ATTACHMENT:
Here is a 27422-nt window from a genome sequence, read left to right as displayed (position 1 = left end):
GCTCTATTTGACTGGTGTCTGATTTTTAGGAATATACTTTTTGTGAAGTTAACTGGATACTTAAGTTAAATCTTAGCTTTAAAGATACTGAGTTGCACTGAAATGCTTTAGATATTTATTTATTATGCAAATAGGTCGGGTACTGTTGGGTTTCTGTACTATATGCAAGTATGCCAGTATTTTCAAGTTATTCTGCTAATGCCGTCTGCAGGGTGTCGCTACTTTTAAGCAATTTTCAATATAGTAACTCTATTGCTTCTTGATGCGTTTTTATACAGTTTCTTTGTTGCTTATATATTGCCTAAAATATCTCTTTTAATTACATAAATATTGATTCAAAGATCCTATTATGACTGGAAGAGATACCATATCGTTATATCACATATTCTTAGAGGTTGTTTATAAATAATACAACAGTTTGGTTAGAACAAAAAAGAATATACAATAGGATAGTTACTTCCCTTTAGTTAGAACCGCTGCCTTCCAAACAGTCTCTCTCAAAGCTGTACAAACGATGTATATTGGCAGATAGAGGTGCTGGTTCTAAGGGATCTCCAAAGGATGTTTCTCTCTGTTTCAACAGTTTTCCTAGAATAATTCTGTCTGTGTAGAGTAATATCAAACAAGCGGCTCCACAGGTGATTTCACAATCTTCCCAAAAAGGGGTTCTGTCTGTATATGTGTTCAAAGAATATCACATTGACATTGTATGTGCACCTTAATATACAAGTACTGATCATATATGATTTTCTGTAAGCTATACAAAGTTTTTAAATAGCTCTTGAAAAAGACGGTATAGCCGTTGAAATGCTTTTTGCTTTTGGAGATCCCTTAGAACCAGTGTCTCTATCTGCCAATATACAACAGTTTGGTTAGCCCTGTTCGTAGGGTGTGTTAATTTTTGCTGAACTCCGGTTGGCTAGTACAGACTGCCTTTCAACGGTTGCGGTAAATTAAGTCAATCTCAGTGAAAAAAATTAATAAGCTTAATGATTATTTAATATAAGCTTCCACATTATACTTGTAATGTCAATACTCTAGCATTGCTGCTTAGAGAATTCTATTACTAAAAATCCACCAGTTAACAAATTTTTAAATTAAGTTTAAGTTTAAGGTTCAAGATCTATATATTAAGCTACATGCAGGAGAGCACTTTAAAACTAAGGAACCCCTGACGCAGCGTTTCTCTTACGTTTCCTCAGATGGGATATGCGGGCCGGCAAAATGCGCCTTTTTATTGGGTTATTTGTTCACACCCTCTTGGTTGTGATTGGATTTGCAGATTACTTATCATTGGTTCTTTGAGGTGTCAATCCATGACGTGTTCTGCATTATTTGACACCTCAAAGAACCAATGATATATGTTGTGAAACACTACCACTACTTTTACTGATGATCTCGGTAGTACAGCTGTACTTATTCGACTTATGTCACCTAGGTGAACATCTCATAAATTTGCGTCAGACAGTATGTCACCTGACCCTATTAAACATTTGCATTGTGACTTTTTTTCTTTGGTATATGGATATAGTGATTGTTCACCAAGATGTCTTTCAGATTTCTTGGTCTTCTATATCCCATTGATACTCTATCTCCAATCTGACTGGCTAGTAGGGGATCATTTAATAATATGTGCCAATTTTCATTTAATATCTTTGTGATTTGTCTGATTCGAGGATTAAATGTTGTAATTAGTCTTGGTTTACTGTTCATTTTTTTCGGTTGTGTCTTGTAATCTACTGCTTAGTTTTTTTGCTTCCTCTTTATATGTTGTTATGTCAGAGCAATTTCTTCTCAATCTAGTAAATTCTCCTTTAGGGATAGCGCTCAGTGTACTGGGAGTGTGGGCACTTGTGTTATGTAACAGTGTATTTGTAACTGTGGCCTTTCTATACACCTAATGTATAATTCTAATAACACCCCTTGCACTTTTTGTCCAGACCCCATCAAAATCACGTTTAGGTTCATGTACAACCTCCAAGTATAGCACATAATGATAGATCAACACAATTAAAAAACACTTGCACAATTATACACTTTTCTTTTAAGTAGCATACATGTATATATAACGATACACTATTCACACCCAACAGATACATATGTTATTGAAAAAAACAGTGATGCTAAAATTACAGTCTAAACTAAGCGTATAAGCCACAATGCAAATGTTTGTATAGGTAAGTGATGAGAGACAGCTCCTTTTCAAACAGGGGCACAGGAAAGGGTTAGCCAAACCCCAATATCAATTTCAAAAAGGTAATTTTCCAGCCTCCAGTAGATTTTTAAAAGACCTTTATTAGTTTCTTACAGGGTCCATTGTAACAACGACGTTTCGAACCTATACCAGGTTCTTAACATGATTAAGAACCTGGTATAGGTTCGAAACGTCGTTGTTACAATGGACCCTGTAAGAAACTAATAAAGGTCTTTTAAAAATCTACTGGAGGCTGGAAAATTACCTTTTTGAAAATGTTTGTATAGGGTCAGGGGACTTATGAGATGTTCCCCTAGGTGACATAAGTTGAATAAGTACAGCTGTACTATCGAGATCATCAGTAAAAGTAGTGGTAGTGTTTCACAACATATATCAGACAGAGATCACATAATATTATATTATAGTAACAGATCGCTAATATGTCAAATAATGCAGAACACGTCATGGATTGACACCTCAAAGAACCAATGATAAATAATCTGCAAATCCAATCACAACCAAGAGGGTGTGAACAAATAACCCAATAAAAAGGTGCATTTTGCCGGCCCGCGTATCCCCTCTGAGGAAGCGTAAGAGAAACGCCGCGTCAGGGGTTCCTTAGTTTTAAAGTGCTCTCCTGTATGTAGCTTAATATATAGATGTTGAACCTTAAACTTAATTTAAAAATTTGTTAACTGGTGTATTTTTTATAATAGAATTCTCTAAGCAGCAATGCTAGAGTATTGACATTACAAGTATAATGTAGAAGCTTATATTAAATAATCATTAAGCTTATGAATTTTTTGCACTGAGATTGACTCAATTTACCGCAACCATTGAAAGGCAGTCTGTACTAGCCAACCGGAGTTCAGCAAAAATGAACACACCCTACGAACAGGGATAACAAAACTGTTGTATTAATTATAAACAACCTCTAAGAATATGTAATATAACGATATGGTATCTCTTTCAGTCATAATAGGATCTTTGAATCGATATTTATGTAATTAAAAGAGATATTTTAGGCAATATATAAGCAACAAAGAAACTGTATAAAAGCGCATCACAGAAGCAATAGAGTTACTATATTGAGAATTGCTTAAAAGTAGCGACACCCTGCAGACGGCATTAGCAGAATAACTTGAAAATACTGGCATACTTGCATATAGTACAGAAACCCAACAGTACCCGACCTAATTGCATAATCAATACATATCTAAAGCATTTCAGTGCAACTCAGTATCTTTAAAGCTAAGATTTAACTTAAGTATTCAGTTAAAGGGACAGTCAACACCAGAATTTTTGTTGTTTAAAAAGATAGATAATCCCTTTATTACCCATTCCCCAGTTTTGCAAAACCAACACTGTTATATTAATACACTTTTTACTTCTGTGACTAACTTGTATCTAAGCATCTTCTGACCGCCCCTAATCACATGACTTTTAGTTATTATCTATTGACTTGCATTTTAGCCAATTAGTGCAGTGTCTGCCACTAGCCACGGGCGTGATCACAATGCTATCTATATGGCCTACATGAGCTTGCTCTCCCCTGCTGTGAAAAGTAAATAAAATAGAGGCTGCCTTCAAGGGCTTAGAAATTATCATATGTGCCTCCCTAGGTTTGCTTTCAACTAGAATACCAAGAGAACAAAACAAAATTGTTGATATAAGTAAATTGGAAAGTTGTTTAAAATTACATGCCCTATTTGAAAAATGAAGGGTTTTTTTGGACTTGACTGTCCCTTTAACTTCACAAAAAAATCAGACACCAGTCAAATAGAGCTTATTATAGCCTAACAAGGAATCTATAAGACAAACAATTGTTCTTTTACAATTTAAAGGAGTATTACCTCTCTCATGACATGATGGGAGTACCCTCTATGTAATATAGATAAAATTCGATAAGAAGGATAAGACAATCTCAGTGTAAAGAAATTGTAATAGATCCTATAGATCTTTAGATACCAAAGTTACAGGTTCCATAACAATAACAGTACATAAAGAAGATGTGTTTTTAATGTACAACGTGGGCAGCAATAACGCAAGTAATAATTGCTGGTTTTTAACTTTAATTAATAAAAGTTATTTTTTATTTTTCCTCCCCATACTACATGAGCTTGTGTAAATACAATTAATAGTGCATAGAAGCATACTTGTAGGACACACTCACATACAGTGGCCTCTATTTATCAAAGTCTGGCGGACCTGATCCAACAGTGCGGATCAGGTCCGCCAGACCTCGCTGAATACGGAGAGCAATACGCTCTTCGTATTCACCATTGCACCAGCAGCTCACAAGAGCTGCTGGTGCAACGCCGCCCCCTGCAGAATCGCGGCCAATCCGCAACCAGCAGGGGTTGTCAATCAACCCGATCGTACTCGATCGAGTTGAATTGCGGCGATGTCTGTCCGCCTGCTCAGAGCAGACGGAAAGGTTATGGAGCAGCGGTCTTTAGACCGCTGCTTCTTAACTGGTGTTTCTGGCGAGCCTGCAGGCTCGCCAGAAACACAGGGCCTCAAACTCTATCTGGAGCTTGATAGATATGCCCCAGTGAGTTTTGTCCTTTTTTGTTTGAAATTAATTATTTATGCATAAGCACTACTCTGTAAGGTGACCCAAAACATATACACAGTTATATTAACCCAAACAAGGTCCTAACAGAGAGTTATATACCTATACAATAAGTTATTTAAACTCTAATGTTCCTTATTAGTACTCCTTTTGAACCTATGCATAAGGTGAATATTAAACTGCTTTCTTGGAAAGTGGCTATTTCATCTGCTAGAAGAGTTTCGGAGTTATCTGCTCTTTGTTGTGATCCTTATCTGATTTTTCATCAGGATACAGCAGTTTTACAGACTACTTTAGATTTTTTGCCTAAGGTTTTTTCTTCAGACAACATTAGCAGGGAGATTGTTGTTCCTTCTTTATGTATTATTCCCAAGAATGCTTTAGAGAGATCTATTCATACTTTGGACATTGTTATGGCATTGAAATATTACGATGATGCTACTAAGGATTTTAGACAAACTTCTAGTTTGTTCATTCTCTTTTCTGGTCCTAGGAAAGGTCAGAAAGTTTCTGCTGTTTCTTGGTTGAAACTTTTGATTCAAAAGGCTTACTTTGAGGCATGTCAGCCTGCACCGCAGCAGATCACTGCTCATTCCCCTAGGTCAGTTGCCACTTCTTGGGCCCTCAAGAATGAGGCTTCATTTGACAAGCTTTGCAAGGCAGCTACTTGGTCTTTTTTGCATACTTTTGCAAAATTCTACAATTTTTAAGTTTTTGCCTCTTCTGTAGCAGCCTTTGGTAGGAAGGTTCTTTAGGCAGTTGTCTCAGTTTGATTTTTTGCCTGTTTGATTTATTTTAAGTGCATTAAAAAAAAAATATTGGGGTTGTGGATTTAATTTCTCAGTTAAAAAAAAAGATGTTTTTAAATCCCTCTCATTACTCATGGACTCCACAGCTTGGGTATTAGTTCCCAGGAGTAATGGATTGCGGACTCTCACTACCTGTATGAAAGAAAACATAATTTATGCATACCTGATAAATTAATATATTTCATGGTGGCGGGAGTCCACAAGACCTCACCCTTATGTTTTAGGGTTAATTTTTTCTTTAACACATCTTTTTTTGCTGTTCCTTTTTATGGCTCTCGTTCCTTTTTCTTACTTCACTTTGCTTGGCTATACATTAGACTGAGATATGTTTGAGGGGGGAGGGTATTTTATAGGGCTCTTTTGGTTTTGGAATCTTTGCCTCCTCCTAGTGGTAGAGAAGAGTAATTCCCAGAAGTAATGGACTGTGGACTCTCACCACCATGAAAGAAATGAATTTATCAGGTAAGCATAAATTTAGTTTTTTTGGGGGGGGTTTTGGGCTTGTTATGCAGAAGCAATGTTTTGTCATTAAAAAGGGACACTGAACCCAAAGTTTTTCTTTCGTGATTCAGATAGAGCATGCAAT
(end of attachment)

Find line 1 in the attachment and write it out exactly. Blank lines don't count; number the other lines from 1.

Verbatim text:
Here is a 27422-nt window from a genome sequence, read left to right as displayed (position 1 = left end):